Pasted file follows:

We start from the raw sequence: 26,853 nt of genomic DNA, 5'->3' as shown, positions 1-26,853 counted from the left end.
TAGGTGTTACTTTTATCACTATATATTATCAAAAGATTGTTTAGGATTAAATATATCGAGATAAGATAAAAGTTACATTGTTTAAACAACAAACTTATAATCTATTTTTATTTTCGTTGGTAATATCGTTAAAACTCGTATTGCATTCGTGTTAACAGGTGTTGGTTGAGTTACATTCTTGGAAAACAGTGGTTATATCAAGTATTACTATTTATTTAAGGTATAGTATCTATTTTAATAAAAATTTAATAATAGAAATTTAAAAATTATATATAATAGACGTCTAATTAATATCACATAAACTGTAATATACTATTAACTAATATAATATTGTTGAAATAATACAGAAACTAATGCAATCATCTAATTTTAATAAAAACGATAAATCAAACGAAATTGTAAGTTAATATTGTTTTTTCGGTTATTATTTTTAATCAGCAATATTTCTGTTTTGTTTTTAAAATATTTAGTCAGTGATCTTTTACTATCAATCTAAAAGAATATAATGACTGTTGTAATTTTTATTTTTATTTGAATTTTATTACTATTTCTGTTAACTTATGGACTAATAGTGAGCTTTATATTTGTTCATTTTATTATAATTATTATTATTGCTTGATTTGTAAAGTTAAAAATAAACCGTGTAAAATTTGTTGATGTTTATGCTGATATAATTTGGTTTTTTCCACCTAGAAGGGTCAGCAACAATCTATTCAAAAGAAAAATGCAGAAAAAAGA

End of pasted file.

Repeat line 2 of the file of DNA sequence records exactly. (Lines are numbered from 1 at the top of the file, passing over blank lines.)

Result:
TAGGTGTTACTTTTATCACTATATATTATCAAAAGATTGTTTAGGATTAAATATATCGAGATAAGATAAAAGTTACATTGTTTAAACAACAAACTTATAATCTATTTTTATTTTCGTTGGTAATATCGTTAAAACTCGTATTGCATTCGTGTTAACAGGTGTTGGTTGAGTTACATTCTTGGAAAACAGTGGTTATATCAAGTATTACTATTTATTTAAGGTATAGTATCTATTTTAATAAAAATTTAATAATAGAAATTTAAAAATTATATATAATAGACGTCTAATTAATATCACATAAACTGTAATATACTATTAACTAATATAATATTGTTGAAATAATACAGAAACTAATGCAATCATCTAATTTTAATAAAAACGATAAATCAAACGAAATTGTAAGTTAATATTGTTTTTTCGGTTATTATTTTTAATCAGCAATATTTCTGTTTTGTTTTTAAAATATTTAGTCAGTGATCTTTTACTATCAATCTAAAAGAATATAATGACTGTTGTAATTTTTATTTTTATTTGAATTTTATTACTATTTCTGTTAACTTATGGACTAATAGTGAGCTTTATATTTGTTCATTTTATTATAATTATTATTATTGCTTGATTTGTAAAGTTAAAAATAAACCGTGTAAAATTTGTTGATGTTTATGCTGATATAATTTGGTTTTTTCCACCTAGAAGGGTCAGCAACAATCTATTCAAAAGAAAAATGCAGAAAAAAGA